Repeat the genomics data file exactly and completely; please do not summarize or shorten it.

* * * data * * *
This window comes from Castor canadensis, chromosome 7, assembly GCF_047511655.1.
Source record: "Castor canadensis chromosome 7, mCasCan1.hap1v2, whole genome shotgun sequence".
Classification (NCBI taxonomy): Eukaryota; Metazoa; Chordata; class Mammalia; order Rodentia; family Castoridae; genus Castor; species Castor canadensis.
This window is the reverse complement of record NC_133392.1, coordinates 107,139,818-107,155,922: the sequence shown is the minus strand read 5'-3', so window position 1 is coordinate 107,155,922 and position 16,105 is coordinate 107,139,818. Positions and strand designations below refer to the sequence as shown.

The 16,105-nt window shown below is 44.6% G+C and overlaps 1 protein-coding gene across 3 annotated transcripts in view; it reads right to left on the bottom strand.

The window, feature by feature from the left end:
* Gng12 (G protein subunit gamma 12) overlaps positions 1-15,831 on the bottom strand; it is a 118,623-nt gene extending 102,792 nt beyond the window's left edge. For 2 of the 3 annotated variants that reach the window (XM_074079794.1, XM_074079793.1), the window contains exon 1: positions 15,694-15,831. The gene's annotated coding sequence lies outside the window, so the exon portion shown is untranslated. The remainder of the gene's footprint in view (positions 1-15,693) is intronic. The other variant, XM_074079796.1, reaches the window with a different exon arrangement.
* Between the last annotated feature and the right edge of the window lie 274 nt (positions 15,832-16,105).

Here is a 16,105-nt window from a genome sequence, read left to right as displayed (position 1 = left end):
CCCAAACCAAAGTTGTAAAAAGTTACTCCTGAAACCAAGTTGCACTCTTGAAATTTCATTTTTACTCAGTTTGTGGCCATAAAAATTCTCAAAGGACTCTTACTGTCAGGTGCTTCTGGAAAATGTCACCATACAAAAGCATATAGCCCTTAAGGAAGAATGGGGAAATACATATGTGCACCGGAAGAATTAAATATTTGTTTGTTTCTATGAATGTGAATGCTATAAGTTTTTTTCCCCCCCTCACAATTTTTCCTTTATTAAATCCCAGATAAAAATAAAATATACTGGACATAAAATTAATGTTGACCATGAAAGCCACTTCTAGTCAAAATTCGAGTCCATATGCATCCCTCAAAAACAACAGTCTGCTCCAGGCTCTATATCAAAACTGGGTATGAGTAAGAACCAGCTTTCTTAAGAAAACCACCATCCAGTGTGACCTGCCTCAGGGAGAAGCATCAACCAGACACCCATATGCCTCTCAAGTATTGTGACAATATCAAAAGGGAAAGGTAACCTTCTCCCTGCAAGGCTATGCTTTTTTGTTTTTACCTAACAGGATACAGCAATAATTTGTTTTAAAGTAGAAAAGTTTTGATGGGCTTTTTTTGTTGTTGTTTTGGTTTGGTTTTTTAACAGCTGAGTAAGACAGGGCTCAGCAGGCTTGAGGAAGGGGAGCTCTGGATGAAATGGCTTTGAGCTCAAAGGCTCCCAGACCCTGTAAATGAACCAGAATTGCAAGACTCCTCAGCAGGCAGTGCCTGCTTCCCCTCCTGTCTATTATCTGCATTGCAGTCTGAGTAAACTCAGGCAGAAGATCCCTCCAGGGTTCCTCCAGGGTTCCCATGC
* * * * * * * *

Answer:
This window comes from Castor canadensis, chromosome 7, assembly GCF_047511655.1.
Source record: "Castor canadensis chromosome 7, mCasCan1.hap1v2, whole genome shotgun sequence".
Classification (NCBI taxonomy): Eukaryota; Metazoa; Chordata; class Mammalia; order Rodentia; family Castoridae; genus Castor; species Castor canadensis.
This window is the reverse complement of record NC_133392.1, coordinates 107,139,818-107,155,922: the sequence shown is the minus strand read 5'-3', so window position 1 is coordinate 107,155,922 and position 16,105 is coordinate 107,139,818. Positions and strand designations below refer to the sequence as shown.

The 16,105-nt window shown below is 44.6% G+C and overlaps 1 protein-coding gene across 3 annotated transcripts in view; it reads right to left on the bottom strand.

The window, feature by feature from the left end:
* Gng12 (G protein subunit gamma 12) overlaps positions 1-15,831 on the bottom strand; it is a 118,623-nt gene extending 102,792 nt beyond the window's left edge. For 2 of the 3 annotated variants that reach the window (XM_074079794.1, XM_074079793.1), the window contains exon 1: positions 15,694-15,831. The gene's annotated coding sequence lies outside the window, so the exon portion shown is untranslated. The remainder of the gene's footprint in view (positions 1-15,693) is intronic. The other variant, XM_074079796.1, reaches the window with a different exon arrangement.
* Between the last annotated feature and the right edge of the window lie 274 nt (positions 15,832-16,105).

Here is a 16,105-nt window from a genome sequence, read left to right as displayed (position 1 = left end):
CCCAAACCAAAGTTGTAAAAAGTTACTCCTGAAACCAAGTTGCACTCTTGAAATTTCATTTTTACTCAGTTTGTGGCCATAAAAATTCTCAAAGGACTCTTACTGTCAGGTGCTTCTGGAAAATGTCACCATACAAAAGCATATAGCCCTTAAGGAAGAATGGGGAAATACATATGTGCACCGGAAGAATTAAATATTTGTTTGTTTCTATGAATGTGAATGCTATAAGTTTTTTTCCCCCCCTCACAATTTTTCCTTTATTAAATCCCAGATAAAAATAAAATATACTGGACATAAAATTAATGTTGACCATGAAAGCCACTTCTAGTCAAAATTCGAGTCCATATGCATCCCTCAAAAACAACAGTCTGCTCCAGGCTCTATATCAAAACTGGGTATGAGTAAGAACCAGCTTTCTTAAGAAAACCACCATCCAGTGTGACCTGCCTCAGGGAGAAGCATCAACCAGACACCCATATGCCTCTCAAGTATTGTGACAATATCAAAAGGGAAAGGTAACCTTCTCCCTGCAAGGCTATGCTTTTTTGTTTTTACCTAACAGGATACAGCAATAATTTGTTTTAAAGTAGAAAAGTTTTGATGGGCTTTTTTTGTTGTTGTTTTGGTTTGGTTTTTTAACAGCTGAGTAAGACAGGGCTCAGCAGGCTTGAGGAAGGGGAGCTCTGGATGAAATGGCTTTGAGCTCAAAGGCTCCCAGACCCTGTAAATGAACCAGAATTGCAAGACTCCTCAGCAGGCAGTGCCTGCTTCCCCTCCTGTCTATTATCTGCATTGCAGTCTGAGTAAACTCAGGCAGAAGATCCCTCCAGGGTTCCTCCAGGGTTCCCATGC